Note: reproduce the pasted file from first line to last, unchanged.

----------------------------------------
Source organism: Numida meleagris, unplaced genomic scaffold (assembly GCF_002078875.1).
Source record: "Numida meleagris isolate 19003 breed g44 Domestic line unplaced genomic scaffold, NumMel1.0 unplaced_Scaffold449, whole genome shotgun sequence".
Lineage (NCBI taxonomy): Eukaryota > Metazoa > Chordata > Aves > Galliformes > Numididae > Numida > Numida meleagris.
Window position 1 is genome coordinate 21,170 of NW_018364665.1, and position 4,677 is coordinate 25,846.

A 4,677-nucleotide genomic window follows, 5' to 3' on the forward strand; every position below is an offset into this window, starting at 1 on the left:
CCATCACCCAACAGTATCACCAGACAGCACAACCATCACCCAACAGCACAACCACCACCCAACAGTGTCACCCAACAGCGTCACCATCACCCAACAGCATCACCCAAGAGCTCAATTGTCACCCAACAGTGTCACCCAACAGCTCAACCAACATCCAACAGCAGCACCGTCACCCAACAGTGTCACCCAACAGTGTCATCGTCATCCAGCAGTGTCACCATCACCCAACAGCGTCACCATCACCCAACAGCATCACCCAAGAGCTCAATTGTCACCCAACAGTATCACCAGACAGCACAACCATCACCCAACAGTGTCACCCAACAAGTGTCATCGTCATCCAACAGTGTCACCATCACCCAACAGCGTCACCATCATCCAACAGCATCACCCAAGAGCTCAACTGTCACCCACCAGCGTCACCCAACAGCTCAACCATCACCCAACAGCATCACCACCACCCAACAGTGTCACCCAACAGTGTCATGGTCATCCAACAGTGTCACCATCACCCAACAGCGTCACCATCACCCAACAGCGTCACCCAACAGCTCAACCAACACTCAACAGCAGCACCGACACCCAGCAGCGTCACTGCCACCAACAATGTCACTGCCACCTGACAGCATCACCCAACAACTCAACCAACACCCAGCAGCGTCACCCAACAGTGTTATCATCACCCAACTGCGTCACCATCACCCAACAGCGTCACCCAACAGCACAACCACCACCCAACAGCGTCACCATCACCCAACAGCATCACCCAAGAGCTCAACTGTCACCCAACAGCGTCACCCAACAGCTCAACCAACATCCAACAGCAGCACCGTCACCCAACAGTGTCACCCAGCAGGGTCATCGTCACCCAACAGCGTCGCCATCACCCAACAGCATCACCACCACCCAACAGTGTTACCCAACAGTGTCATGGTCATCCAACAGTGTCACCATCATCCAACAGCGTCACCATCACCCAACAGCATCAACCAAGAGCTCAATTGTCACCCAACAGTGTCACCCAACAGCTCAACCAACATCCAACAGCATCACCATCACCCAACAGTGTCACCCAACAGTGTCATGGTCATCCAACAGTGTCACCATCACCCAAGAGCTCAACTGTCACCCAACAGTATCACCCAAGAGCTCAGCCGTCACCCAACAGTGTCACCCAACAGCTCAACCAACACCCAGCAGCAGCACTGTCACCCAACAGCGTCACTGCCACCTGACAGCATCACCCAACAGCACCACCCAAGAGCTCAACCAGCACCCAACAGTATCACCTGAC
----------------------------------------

Source organism: Numida meleagris, unplaced genomic scaffold (assembly GCF_002078875.1).
Source record: "Numida meleagris isolate 19003 breed g44 Domestic line unplaced genomic scaffold, NumMel1.0 unplaced_Scaffold449, whole genome shotgun sequence".
Lineage (NCBI taxonomy): Eukaryota > Metazoa > Chordata > Aves > Galliformes > Numididae > Numida > Numida meleagris.
Window position 1 is genome coordinate 21,170 of NW_018364665.1, and position 4,677 is coordinate 25,846.

A 4,677-nucleotide genomic window follows, 5' to 3' on the forward strand; every position below is an offset into this window, starting at 1 on the left:
CCATCACCCAACAGTATCACCAGACAGCACAACCATCACCCAACAGCACAACCACCACCCAACAGTGTCACCCAACAGCGTCACCATCACCCAACAGCATCACCCAAGAGCTCAATTGTCACCCAACAGTGTCACCCAACAGCTCAACCAACATCCAACAGCAGCACCGTCACCCAACAGTGTCACCCAACAGTGTCATCGTCATCCAGCAGTGTCACCATCACCCAACAGCGTCACCATCACCCAACAGCATCACCCAAGAGCTCAATTGTCACCCAACAGTATCACCAGACAGCACAACCATCACCCAACAGTGTCACCCAACAAGTGTCATCGTCATCCAACAGTGTCACCATCACCCAACAGCGTCACCATCATCCAACAGCATCACCCAAGAGCTCAACTGTCACCCACCAGCGTCACCCAACAGCTCAACCATCACCCAACAGCATCACCACCACCCAACAGTGTCACCCAACAGTGTCATGGTCATCCAACAGTGTCACCATCACCCAACAGCGTCACCATCACCCAACAGCGTCACCCAACAGCTCAACCAACACTCAACAGCAGCACCGACACCCAGCAGCGTCACTGCCACCAACAATGTCACTGCCACCTGACAGCATCACCCAACAACTCAACCAACACCCAGCAGCGTCACCCAACAGTGTTATCATCACCCAACTGCGTCACCATCACCCAACAGCGTCACCCAACAGCACAACCACCACCCAACAGCGTCACCATCACCCAACAGCATCACCCAAGAGCTCAACTGTCACCCAACAGCGTCACCCAACAGCTCAACCAACATCCAACAGCAGCACCGTCACCCAACAGTGTCACCCAGCAGGGTCATCGTCACCCAACAGCGTCGCCATCACCCAACAGCATCACCACCACCCAACAGTGTTACCCAACAGTGTCATGGTCATCCAACAGTGTCACCATCATCCAACAGCGTCACCATCACCCAACAGCATCAACCAAGAGCTCAATTGTCACCCAACAGTGTCACCCAACAGCTCAACCAACATCCAACAGCATCACCATCACCCAACAGTGTCACCCAACAGTGTCATGGTCATCCAACAGTGTCACCATCACCCAAGAGCTCAACTGTCACCCAACAGTATCACCCAAGAGCTCAGCCGTCACCCAACAGTGTCACCCAACAGCTCAACCAACACCCAGCAGCAGCACTGTCACCCAACAGCGTCACTGCCACCTGACAGCATCACCCAACAGCACCACCCAAGAGCTCAACCAGCACCCAACAGTATCACCTGAC